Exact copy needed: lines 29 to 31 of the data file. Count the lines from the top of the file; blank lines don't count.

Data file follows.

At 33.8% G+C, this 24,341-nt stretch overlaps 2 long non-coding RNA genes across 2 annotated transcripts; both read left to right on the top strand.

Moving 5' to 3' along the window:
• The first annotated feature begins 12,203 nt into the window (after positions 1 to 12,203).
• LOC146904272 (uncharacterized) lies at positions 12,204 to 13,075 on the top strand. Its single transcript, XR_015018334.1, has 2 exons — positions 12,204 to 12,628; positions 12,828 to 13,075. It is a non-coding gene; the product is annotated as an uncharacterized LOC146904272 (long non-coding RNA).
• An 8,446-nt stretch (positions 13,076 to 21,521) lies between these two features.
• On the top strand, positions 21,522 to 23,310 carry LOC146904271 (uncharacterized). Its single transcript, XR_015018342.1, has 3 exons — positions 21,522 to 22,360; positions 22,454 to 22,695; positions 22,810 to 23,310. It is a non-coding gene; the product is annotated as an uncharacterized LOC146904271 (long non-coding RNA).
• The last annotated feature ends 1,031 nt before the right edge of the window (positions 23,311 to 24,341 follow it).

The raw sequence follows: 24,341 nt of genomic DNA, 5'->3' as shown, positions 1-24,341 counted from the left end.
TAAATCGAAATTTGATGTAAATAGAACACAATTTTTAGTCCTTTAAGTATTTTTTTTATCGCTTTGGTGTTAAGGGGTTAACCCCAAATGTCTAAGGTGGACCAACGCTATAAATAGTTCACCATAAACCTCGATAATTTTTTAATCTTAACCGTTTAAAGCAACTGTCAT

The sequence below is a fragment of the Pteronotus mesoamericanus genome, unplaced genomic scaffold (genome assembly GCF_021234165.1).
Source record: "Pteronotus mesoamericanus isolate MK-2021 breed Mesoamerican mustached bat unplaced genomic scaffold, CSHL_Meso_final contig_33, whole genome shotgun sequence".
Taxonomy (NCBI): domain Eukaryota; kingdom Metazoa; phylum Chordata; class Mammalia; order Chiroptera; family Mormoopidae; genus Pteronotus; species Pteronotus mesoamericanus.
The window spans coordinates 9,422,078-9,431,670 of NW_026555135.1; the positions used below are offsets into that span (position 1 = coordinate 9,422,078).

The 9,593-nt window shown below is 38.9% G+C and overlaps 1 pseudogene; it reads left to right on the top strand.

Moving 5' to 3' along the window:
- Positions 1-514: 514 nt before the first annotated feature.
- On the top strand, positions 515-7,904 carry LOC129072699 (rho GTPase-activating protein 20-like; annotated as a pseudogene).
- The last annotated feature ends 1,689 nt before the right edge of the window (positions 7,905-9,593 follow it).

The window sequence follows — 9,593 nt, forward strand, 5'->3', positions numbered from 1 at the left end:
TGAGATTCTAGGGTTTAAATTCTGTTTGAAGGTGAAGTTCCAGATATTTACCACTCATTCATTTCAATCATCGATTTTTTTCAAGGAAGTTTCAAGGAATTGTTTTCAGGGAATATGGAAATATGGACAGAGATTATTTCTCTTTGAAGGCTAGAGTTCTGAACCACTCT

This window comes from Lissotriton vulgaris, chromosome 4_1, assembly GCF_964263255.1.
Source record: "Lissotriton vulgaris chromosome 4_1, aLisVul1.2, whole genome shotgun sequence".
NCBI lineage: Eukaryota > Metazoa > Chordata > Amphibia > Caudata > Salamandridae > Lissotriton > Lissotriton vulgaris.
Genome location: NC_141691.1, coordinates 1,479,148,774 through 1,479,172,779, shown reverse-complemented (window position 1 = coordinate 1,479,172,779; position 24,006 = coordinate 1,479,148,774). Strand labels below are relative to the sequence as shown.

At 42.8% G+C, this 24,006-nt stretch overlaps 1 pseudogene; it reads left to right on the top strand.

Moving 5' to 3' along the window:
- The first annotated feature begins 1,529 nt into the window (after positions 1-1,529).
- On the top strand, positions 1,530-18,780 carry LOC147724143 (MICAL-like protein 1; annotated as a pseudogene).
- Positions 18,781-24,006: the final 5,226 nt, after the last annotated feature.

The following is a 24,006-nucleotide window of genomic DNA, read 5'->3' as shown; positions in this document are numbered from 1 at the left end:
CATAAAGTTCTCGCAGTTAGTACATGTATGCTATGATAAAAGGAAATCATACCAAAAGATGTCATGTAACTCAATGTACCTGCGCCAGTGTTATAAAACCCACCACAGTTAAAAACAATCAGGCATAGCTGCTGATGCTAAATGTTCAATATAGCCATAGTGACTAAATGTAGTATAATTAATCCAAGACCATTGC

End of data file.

- Positions 18,781-24,006: the final 5,226 nt, after the last annotated feature.

The following is a 24,006-nucleotide window of genomic DNA, read 5'->3' as shown; positions in this document are numbered from 1 at the left end:
CATAAAGTTCTCGCAGTTAGTACATGTATGCTATGATAAAAGGAAATCATACCAAAAGATGTCATGTAACTCAATGTACCTGCGCCAGTGTTATAAAACCCACCACAGTTAAAAACAATCAGGCATAGCTGCTGATGCTAAATGTTCAATATAGCCATAGTGACTAAATGTAGTATAATTAATCCAAGACCATTGC